Our conclusion is the same even if we accept appellant's contention that Mrs. Kay was merely a life tenant rather than the holder of a conditional or defeasible fee. While a power of sale does not authorize the life tenant to defeat the remainderman's interest by giving the property away, Messer v. Johnson, supra, Nye v. Bradford, supra, and while the proceeds from a sale by the life tenant, if not consumed at death, will pass under the will in exactly the manner prescribed for the original property, Edds v. Mitchell, supra, these restrictions relate to the power to convey, not to the power to consume. Appellant has cited no Texas cases, and we have found none, imposing any legal limitation whatever on a life tenant's power to consume for purposes of "support, maintenance, comfort or welfare." The will plainly gave Mrs. Kay precisely that authority and simultaneously freed her from any responsibility to account to anyone for its exercise. The clear implication of cases interpreting similar testamentary provisions5  is that she possessed an unrestricted and discretionary right — at least in the absence of evidence of actual fraud — to consume the property, governed only by her own personal assessment of her own personal needs. Guest v. Bizzell, Tex.Civ.App., 1954, 271 S.W.2d 472, 476, err. ref.; 37 Tex.Jur.2d § 38. Had she exercised that right, she could have completely defeated the contingent remainders that followed. Commercial Bank, Unincorporated of Mason, Tex. v. Satterwhite, supra, 413 S.W.2d at 909; Hanna v. Ladewig, 1889, 73 Tex. 37, 11 S.W. 133, 135.

The restrictions Texas law imposed upon Mrs. Kay's power to convey were not the restrictions necessary to exempt her power to consume from the operation of § 2041. She therefore held at her death a general power of appointment, and the value of her property subject to it was properly included in her gross estate.



[1] Rule 18, 5 Cir.; see Isbell Enterprises, Inc. v. Citizens Casualty Co. of N. Y., 431 F.2d 409 (5 Cir., 1970), Part I


The relevant provisions of the will are as follows:

"II. I hereby will, devise, and bequeath all of my estate to my beloved wife, Cora T. Lehman, for and during her natural life, and at her death all of my estate remaining undisposed of, together with the proceeds then remaining of any portion of my estate disposed of during the life of my said wife, shall vest in my son, Herbert H. Lehman, and my daughter, Annie Lehman Hueter, share and share alike, or if either of them be dead, in his or her heirs per stirpes. I hereby will and direct that my said wife, during her lifetime, shall have full and complete power and authority to manage, control, sell, lease (including the making of oil, gas, or other mineral leases), convey, subdivide, mortgage, or otherwise encumber all or any part of my estate, whether real, personal or mixed, at such times, on such terms, and for such considerations as to her, in the exercise of her own discretion, shall seem proper, and to invest or re-invest the proceeds of any such sale, lease, mortgage, conveyance, or encumbrance in such manner as she shall deem advisable; and to consume for her own use, benefit, comfort, support, and maintenance, all or any part of the corpus of my estate or proceeds thereof whenever she, in her own discretion, deems the income, rents, and revenues thereof insufficient for her support, maintenance, comfort, and welfare. It is further my will and I expressly direct that my said wife shall not be subject nor in any manner subjected to any necessity for an accounting for her management, control, sale, lease, mortgage, conveyance, or encumbrance of my estate or the proceeds thereof."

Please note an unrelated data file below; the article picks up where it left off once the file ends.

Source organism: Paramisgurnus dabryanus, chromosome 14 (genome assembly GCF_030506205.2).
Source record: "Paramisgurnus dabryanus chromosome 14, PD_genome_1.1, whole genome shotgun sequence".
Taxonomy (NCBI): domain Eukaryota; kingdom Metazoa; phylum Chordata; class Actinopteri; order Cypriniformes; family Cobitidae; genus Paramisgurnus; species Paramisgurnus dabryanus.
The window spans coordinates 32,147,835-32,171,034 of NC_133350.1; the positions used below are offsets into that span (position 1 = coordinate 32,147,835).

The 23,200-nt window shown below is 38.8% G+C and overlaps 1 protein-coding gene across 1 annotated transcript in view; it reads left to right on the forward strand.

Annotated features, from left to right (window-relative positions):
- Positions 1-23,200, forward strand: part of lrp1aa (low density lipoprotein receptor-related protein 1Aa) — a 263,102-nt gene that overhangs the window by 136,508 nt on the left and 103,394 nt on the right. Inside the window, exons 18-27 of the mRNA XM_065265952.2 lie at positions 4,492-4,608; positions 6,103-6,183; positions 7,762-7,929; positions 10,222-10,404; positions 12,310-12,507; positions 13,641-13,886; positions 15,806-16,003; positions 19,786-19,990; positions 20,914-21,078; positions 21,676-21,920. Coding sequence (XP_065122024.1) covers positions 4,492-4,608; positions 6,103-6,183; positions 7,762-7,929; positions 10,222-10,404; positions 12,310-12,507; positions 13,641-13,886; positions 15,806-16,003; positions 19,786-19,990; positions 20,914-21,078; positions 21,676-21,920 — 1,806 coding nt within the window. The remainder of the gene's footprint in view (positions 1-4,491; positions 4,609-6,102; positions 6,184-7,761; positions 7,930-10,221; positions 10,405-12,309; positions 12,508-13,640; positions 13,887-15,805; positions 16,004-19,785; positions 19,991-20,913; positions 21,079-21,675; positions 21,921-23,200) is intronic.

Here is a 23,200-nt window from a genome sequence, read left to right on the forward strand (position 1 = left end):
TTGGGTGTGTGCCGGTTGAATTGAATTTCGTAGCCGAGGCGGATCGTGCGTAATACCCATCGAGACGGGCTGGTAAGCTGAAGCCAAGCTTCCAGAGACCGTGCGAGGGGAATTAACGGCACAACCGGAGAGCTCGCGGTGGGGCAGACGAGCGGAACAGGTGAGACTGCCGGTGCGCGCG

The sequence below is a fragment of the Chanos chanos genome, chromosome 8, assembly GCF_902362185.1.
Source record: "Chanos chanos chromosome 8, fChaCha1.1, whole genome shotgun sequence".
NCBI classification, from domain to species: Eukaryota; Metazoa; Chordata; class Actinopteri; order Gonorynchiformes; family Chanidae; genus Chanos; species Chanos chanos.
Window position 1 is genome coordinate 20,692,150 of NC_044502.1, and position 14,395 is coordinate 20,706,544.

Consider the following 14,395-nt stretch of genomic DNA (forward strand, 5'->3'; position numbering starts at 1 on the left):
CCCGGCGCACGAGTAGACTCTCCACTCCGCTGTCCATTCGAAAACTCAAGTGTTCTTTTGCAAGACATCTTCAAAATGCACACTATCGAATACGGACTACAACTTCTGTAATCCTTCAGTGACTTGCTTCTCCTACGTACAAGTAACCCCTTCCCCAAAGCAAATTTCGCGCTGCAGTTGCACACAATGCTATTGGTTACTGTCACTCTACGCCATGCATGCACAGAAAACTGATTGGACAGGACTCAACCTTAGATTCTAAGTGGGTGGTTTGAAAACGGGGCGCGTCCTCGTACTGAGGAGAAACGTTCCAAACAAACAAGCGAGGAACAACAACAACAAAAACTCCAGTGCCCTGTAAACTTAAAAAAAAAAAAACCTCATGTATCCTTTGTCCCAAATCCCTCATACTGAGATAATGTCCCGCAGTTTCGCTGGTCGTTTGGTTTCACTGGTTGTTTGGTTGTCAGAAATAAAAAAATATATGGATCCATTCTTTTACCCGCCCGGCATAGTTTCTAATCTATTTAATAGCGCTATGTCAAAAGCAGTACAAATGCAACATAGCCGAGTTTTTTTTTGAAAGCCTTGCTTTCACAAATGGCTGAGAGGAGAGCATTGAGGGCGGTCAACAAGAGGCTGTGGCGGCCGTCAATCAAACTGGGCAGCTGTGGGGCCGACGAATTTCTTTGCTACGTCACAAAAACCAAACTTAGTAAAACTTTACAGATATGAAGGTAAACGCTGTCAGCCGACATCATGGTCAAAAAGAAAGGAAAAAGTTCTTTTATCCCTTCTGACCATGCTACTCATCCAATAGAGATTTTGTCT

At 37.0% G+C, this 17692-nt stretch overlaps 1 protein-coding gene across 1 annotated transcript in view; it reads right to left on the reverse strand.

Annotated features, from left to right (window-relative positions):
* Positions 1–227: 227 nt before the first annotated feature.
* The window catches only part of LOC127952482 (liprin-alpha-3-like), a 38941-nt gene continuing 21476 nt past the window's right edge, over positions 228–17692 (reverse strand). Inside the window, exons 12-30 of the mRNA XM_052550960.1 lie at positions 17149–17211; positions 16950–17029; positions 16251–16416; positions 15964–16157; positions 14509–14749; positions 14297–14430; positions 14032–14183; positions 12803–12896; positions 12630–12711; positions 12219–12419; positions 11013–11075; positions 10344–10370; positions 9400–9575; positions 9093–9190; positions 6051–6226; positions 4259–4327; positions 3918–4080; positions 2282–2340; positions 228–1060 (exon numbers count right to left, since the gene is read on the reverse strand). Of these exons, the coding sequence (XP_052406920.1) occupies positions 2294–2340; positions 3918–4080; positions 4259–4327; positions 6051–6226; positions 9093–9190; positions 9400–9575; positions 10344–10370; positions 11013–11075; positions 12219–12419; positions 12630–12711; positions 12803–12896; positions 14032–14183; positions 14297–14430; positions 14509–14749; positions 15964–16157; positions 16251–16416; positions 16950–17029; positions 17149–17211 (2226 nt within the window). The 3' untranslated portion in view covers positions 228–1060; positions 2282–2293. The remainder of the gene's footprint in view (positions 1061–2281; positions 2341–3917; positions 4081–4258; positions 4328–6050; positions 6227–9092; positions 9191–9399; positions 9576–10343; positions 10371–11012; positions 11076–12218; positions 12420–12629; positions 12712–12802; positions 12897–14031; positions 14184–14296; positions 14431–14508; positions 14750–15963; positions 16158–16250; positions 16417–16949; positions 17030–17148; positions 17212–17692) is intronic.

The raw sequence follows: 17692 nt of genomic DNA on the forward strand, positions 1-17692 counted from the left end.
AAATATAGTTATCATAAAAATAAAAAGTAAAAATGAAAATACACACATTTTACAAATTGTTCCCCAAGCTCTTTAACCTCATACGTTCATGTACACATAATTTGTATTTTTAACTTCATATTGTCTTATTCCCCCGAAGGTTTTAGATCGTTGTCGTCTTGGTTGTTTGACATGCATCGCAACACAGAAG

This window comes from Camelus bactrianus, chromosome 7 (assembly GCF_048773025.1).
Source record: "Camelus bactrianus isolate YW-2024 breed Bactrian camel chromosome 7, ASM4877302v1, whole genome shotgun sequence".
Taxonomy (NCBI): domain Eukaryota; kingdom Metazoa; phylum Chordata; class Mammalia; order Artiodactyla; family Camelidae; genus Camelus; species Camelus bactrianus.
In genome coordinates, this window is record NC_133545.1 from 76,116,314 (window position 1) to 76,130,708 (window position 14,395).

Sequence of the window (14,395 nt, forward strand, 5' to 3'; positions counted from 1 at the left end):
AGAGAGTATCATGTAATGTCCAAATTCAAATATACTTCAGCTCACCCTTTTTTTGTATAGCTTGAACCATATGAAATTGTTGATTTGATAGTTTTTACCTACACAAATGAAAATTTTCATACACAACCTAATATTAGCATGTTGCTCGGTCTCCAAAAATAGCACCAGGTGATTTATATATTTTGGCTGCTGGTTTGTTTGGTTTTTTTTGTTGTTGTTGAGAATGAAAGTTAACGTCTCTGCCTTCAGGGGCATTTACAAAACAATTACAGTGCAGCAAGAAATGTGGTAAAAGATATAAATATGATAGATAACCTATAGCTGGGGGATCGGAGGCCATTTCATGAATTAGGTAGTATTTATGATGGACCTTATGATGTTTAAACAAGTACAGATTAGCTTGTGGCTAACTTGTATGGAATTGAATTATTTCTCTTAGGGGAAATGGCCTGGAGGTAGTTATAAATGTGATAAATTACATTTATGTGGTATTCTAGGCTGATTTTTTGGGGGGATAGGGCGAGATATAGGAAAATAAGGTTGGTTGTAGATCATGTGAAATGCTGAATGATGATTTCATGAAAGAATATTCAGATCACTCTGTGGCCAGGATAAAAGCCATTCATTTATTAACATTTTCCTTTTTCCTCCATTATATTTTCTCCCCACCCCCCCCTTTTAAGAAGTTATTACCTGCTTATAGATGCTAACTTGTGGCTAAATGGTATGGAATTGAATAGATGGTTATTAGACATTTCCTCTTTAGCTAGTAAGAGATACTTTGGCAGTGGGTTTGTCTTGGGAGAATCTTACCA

(Emphasis added)


Generally § 2041 of the Internal Revenue Code of 1954 provides that the gross estate shall include the value of all property with respect to which the decedent possessed at the time of his death an unreleased general power of appointment created after October 21, 1942. The term "general power of appointment" is defined as:

"* * * a power which is exercisable in favor of the decedent, his estate, his creditors, or the creditors of his estate; except that —

(A) A power to consume, invade, or appropriate property for the benefit of the decedent which is limited by an ascertainable standard relating to the health, education, support, or maintenance of the decedent shall not be deemed a general power of appointment."

26 U.S.C.A. § 2041(b) (1); See also Estate Tax Regs. § 20.2041-1 et seq.


The District Court's opinion is unofficially reported in 71-1 U.S.T.C. par. 12744


This language is unfortunate in view of the Regulations' position that "a power to use property for the comfort, welfare, or happiness of the holder of the power is not limited by the requisite standard." (Emphasis added) Estate Tax Reg. § 20.2041-1(c) (2).


First Nat. Bank of Beaumont v. Howard, 1950, 149 Tex. 130, 229 S.W.2d 781 and State of Texas v. Rubion, 1958, 158 Tex. 43, 308 S.W.2d 4, two cases upon which appellant relies, both deal with express trusts and are therefore inapplicable